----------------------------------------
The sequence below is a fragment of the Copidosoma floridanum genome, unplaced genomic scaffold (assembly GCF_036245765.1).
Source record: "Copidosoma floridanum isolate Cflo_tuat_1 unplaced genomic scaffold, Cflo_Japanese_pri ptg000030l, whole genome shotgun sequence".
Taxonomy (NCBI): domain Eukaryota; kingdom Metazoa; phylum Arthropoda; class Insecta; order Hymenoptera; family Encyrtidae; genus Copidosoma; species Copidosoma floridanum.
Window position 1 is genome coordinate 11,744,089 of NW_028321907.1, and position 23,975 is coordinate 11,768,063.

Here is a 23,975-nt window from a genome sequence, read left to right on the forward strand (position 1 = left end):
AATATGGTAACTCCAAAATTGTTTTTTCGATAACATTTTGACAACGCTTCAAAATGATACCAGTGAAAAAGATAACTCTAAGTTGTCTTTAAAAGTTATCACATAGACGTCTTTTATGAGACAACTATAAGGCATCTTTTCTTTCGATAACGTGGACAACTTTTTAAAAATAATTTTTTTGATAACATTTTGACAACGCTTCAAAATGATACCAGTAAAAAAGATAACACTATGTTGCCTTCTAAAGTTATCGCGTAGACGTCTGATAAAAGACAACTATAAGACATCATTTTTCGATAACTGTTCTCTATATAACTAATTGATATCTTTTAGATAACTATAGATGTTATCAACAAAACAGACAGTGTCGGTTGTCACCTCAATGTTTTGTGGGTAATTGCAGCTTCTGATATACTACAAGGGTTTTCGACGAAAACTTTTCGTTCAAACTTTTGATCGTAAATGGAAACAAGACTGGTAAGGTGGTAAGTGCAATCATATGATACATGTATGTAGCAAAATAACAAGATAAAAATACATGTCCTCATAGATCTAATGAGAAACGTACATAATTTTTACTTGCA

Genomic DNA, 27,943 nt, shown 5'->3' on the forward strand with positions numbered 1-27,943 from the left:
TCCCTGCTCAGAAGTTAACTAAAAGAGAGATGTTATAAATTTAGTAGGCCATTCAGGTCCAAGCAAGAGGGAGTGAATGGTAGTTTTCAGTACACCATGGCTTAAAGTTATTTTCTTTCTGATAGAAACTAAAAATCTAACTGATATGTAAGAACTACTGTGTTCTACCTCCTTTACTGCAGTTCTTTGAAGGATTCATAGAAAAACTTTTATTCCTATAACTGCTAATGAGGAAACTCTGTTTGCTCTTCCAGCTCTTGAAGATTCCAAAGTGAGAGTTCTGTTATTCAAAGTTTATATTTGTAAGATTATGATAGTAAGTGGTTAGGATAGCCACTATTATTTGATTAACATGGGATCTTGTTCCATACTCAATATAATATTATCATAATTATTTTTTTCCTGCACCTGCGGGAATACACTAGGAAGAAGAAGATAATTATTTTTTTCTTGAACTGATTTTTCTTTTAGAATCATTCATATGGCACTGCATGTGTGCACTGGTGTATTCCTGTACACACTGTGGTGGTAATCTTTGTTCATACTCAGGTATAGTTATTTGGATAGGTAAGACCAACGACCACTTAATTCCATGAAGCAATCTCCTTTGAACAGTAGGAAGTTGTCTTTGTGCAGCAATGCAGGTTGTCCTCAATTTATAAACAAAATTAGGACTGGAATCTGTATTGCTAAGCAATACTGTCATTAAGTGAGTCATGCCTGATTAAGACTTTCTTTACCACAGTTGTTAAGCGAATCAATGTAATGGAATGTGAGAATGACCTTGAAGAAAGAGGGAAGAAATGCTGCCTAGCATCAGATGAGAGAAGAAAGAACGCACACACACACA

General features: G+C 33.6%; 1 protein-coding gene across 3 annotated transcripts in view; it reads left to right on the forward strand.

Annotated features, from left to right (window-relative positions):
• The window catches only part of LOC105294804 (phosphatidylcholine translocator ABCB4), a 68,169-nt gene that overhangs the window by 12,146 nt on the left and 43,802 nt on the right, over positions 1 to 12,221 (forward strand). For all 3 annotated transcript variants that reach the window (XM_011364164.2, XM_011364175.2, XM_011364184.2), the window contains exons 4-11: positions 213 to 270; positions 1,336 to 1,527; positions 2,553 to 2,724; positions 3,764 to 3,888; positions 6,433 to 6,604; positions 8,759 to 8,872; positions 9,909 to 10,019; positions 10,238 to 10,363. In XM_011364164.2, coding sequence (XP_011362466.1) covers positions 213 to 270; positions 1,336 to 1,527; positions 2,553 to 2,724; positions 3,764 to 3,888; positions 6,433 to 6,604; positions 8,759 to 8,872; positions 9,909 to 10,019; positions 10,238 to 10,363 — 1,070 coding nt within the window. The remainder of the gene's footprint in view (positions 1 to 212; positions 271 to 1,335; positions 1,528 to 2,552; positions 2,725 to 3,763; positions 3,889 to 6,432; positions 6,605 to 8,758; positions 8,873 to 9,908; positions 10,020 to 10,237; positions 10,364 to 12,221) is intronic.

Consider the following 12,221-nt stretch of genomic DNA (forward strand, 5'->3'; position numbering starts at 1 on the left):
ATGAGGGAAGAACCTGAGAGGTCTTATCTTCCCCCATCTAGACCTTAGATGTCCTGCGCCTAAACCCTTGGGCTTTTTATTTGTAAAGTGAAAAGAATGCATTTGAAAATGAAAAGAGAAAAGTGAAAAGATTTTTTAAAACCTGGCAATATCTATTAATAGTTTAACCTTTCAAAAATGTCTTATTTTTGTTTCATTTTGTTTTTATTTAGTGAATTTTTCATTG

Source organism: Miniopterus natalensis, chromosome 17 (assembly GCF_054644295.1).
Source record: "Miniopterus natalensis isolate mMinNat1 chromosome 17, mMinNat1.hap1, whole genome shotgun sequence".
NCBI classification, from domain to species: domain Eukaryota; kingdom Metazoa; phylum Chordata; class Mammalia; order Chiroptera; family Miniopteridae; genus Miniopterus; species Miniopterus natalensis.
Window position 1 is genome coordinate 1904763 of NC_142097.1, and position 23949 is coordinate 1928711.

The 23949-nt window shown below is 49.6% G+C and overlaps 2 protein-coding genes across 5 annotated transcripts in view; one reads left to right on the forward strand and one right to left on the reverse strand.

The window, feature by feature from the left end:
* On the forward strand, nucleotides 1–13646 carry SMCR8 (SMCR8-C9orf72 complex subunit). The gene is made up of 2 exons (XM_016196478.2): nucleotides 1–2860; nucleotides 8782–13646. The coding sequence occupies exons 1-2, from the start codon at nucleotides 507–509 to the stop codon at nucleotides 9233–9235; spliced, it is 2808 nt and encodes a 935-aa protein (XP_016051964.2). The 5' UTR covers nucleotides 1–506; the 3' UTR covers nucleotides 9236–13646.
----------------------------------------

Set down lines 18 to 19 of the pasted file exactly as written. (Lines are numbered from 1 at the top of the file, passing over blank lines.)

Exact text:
The 23949-nt window shown below is 49.6% G+C and overlaps 2 protein-coding genes across 5 annotated transcripts in view; one reads left to right on the forward strand and one right to left on the reverse strand.

The window, feature by feature from the left end: